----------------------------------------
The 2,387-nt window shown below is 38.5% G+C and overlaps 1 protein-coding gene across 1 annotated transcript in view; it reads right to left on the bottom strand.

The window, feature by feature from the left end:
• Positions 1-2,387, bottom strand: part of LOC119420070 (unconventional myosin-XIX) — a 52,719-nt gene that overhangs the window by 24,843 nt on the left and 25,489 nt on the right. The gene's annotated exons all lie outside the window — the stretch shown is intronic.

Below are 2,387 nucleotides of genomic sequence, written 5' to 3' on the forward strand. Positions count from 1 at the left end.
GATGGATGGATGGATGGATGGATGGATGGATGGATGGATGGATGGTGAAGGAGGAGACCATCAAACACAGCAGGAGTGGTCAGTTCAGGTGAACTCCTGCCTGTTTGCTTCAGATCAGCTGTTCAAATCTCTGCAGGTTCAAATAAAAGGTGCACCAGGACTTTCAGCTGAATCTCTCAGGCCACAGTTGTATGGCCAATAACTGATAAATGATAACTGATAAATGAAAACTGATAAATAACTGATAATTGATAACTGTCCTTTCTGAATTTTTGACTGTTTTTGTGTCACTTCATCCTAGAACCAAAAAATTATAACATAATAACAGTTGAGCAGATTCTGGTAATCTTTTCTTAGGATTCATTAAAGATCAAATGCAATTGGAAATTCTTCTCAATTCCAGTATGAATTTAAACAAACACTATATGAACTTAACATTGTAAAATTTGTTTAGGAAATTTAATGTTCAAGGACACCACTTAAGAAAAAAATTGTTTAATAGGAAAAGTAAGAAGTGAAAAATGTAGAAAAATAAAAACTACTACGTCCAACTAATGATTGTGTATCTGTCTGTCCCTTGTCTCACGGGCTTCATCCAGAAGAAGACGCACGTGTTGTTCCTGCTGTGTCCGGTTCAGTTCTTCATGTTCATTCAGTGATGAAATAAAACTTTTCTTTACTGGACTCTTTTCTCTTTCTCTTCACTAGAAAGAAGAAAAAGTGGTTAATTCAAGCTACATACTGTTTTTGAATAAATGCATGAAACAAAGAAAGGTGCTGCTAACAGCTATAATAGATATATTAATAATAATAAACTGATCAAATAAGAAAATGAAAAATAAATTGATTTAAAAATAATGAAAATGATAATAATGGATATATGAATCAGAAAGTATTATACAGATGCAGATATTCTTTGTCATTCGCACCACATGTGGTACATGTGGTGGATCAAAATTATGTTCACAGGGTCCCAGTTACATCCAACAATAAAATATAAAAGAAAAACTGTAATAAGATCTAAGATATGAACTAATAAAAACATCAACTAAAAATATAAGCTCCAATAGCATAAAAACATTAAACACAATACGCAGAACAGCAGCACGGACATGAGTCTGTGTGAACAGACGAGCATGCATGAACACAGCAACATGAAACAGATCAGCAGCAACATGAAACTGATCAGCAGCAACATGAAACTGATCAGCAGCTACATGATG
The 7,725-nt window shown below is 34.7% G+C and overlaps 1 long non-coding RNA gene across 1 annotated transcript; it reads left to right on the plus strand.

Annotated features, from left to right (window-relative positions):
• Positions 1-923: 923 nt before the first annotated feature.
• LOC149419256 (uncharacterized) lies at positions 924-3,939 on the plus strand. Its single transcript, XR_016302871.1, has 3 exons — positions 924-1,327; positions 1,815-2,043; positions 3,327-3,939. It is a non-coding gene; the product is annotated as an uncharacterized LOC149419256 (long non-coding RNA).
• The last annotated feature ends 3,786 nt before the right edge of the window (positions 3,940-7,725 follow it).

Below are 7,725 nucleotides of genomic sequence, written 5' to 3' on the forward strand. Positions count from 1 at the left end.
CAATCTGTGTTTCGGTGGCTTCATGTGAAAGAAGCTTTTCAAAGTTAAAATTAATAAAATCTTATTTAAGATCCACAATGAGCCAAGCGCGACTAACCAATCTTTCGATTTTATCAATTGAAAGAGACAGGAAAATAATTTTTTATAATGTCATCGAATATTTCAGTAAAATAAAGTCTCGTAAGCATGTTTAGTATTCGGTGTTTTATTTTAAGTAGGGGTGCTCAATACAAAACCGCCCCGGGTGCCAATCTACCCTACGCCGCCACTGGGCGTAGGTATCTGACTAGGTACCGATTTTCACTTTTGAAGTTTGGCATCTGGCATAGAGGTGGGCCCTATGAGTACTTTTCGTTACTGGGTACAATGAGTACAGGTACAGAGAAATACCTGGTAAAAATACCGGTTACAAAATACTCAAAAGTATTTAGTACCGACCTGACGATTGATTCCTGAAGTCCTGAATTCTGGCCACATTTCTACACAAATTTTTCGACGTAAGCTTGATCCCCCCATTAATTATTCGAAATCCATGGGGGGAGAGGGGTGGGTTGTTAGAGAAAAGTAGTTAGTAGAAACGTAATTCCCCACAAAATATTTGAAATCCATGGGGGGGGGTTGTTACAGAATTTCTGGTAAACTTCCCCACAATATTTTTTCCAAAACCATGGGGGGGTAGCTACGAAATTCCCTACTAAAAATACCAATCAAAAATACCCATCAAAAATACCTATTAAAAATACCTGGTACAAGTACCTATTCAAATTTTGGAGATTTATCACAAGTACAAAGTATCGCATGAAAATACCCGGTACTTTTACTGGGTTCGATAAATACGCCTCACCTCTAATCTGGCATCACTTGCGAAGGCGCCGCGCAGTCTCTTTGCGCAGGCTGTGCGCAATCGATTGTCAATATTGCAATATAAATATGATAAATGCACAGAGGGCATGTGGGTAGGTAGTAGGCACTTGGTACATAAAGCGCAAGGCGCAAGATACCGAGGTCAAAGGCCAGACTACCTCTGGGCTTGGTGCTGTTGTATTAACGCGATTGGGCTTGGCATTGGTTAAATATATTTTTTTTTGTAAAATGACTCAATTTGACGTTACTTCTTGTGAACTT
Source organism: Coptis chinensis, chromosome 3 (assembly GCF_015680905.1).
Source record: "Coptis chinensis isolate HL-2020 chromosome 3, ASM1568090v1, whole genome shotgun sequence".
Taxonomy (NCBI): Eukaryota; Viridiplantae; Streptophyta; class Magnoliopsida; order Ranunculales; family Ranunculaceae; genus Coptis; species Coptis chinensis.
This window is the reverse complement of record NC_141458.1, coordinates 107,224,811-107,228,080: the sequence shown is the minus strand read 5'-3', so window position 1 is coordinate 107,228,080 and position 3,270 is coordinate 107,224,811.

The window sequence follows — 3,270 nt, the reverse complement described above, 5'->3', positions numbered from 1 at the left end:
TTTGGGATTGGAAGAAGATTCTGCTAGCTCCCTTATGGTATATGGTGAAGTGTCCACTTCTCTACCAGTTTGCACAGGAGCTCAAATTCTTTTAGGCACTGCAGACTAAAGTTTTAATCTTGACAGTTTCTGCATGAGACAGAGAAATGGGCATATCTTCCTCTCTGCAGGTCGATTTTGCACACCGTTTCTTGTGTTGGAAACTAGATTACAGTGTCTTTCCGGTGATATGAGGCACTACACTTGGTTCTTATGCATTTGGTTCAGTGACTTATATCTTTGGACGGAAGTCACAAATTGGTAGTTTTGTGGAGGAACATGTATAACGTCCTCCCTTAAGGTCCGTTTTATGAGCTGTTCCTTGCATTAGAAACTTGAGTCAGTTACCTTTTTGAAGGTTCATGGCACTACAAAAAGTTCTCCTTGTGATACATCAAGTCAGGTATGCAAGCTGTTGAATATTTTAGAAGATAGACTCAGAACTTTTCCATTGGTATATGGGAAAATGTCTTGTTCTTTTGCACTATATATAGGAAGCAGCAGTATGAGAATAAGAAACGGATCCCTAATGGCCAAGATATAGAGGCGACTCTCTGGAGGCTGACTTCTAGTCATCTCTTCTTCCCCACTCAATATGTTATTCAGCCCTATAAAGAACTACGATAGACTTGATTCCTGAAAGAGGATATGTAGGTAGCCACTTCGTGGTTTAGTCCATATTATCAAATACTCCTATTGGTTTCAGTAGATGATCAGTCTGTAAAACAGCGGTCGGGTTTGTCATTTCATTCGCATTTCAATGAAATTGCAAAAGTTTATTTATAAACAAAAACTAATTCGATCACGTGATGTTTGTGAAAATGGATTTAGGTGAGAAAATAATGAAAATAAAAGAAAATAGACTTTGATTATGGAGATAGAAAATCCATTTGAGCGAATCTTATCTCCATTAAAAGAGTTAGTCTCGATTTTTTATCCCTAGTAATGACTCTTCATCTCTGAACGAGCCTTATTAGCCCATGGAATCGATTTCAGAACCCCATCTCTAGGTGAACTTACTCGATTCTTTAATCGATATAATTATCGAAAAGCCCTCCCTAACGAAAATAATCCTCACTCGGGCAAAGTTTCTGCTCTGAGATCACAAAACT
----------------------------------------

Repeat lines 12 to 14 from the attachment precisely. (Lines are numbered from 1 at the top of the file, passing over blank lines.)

CAATCTGTGTTTCGGTGGCTTCATGTGAAAGAAGCTTTTCAAAGTTAAAATTAATAAAATCTTATTTAAGATCCACAATGAGCCAAGCGCGACTAACCAATCTTTCGATTTTATCAATTGAAAGAGACAGGAAAATAATTTTTTATAATGTCATCGAATATTTCAGTAAAATAAAGTCTCGTAAGCATGTTTAGTATTCGGTGTTTTATTTTAAGTAGGGGTGCTCAATACAAAACCGCCCCGGGTGCCAATCTACCCTACGCCGCCACTGGGCGTAGGTATCTGACTAGGTACCGATTTTCACTTTTGAAGTTTGGCATCTGGCATAGAGGTGGGCCCTATGAGTACTTTTCGTTACTGGGTACAATGAGTACAGGTACAGAGAAATACCTGGTAAAAATACCGGTTACAAAATACTCAAAAGTATTTAGTACCGACCTGACGATTGATTCCTGAAGTCCTGAATTCTGGCCACATTTCTACACAAATTTTTCGACGTAAGCTTGATCCCCCCATTAATTATTCGAAATCCATGGGGGGAGAGGGGTGGGTTGTTAGAGAAAAGTAGTTAGTAGAAACGTAATTCCCCACAAAATATTTGAAATCCATGGGGGGGGGTTGTTACAGAATTTCTGGTAAACTTCCCCACAATATTTTTTCCAAAACCATGGGGGGGTAGCTACGAAATTCCCTACTAAAAATACCAATCAAAAATACCCATCAAAAATACCTATTAAAAATACCTGGTACAAGTACCTATTCAAATTTTGGAGATTTATCACAAGTACAAAGTATCGCATGAAAATACCCGGTACTTTTACTGGGTTCGATAAATACGCCTCACCTCTAATCTGGCATCACTTGCGAAGGCGCCGCGCAGTCTCTTTGCGCAGGCTGTGCGCAATCGATTGTCAATATTGCAATATAAATATGATAAATGCACAGAGGGCATGTGGGTAGGTAGTAGGCACTTGGTACATAAAGCGCAAGGCGCAAGATACCGAGGTCAAAGGCCAGACTACCTCTGGGCTTGGTGCTGTTGTATTAACGCGATTGGGCTTGGCATTGGTTAAATATATTTTTTTTTGTAAAATGACTCAATTTGACGTTACTTCTTGTGAACTT
Source organism: Coptis chinensis, chromosome 3 (assembly GCF_015680905.1).
Source record: "Coptis chinensis isolate HL-2020 chromosome 3, ASM1568090v1, whole genome shotgun sequence".